I've grown in raised beds for many years. I grew in containers before that. I've always used a 50/50 mix when possible. My reasoning has been the fact that not all top soil is the same and not all compost is equal. I built two new beds this year and just finished filling them with the 50/50 mix. My topsoil was very rich clay soil with very little sand in it. I mixed about 100 lbs of sand into each of the 3' X 8' beds by adding some sand to each wheel barrow load of mixed topsoil and compost. Most commercial compost hasn't really been subjected to a real composting process. It hasn't had enough time to decay into compost. By using a 50% mix, I am simply making sure I get enough organics into the soil. I started each bed with a bottom layer of compost because it seems to hold moisture better. If your beds are 24" deep, and you fill them; they will probably only be 20" deep after the first gardening season. I keep replenishing my beds by adding compost and working it in. Many people add garden lime, phosphate or super phosphate, or sulphur to their soils. It really depends on the needs of the soil and what you plan on growing. Since the components won't be properly mixed for about a year, it doesn't make much sense to me to perform a soil analysis until the second year. I wouldn't add much stuff to it the first year because you can always add it later. If you add it and don't need it, it's kinda hard to take it back out. Give it a year and then decide what it needs.

Thats how I do it, but everyone does it different.

Good Luck

Ted
I simply enjoy gardening!

tedln
Super Green Thumb
Posts: 2179
Joined: Thu Jun 25, 2009 6:06 pm
Location: North Texas

tedln wrote:Susan,

I've grown in raised beds for many years. I grew in containers before that. I've always used a 50/50 mix when possible. My reasoning has been the fact that not all top soil is the same and not all compost is equal. I built two new beds this year and just finished filling them with the 50/50 mix. My topsoil was very rich clay soil with very little sand in it. I mixed about 100 lbs of sand into each of the 3' X 8' beds by adding some sand to each wheel barrow load of mixed topsoil and compost. Most commercial compost hasn't really been subjected to a real composting process. It hasn't had enough time to decay into compost. By using a 50% mix, I am simply making sure I get enough organics into the soil. I started each bed with a bottom layer of compost because it seems to hold moisture better. If your beds are 24" deep, and you fill them; they will probably only be 20" deep after the first gardening season. I keep replenishing my beds by adding compost and working it in. Many people add garden lime, phosphate or super phosphate, or sulphur to their soils. It really depends on the needs of the soil and what you plan on growing. Since the components won't be properly mixed for about a year, it doesn't make much sense to me to perform a soil analysis until the second year. I wouldn't add much stuff to it the first year because you can always add it later. If you add it and don't need it, it's kinda hard to take it back out. Give it a year and then decide what it needs. It may not be scientific, but I believe the compost makes the soil slightly acidic which causes many minerals like calcium to leach from the sand I mix in.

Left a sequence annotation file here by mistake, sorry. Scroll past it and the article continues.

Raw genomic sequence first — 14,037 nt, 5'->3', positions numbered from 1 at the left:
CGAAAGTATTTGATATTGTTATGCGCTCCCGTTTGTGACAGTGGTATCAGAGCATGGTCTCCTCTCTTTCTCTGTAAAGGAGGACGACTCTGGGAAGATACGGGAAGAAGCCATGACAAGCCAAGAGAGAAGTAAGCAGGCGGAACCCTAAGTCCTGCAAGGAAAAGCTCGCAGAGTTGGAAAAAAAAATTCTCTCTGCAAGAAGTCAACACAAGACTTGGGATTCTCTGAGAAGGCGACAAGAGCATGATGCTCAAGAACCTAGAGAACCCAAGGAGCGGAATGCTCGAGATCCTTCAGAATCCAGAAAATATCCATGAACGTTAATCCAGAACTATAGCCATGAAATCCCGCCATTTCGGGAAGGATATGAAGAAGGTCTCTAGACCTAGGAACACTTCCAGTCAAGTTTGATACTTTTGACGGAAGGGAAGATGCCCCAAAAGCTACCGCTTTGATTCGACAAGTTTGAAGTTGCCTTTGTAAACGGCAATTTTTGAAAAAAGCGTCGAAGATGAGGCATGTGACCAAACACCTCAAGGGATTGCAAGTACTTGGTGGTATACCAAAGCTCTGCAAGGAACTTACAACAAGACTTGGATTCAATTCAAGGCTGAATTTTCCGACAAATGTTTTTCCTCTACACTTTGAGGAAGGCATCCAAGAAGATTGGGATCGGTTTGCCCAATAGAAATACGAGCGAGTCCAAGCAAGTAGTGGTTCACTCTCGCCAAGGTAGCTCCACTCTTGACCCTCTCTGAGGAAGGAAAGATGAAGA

Thats how I do it, but everyone does it different.

Good Luck

Ted
I simply enjoy gardening!

suendavid
Newly Registered
Posts: 5
Joined: Thu Jul 08, 2010 8:32 pm
Location: So Cal

Thanks very much, Ted. During lunch today, I went and asked the local Gardening Yoda where he would suggest obtaining a good mix and he gave me the number of the supplier he uses himself. I asked about percentages and he smiled and said to just tell him what you're using it for and let him tell you. Hmmmmm, ooooookay. BTW, for those in So Cal, this is Wolfinberger in Chino. I told the supplier what I wanted and he said the current mix he had was around 50/50, or maybe 60/40ish just for the reasons you cited, Ted---he said if the compost is really rich and well broken down, he'll go with more soil and less compost, but what he had in this batch wasn't as rich, so he added a little more compost. He was also very familiar with where I live and the type of soil and suggested I put down just a few inches of 3/4" gravel as a bottom layer to make sure it drains okay. He thought it was probably optional if depth was a limiting factor, but the beds are about 24" deep, so I had a little room to play with. Sounded good to me, especially since it would be pretty darn difficult to add gravel later if it turns out I did have a drainage problem after putting in the soil. Anyway, he even had a better price than SoilDirect did, and so is delivering 16 cubic yards bright and early tomorrow morning. I'm a happy camper and looking forward to trundling dirt into the beds. My husband not so much, but he'll get over it. :P

Thanks again for all the suggestions!
Susan
Susan

kgall
Senior Member
Posts: 220
Joined: Fri Aug 07, 2009 4:37 pm
Location: New Hampshire

I have 4 barking dogs across the street if you have room! :lol:
I know the dopey look you are talking about! The anticipation and planning are almost as fun as actually getting started! So what are you planting in these beds?

DoubleDogFarm
Super Green Thumb
Posts: 6113
Joined: Sun Mar 28, 2010 11:43 pm

He was also very familiar with where I live and the type of soil and suggested I put down just a few inches of 3/4" gravel as a bottom layer to make sure it drains okay
You really should research this idea. Gravel, broken pottery, packing popcorn, etc... have been proven a bad idea in the bottom of containers. It's better to improve the drainage of the soil.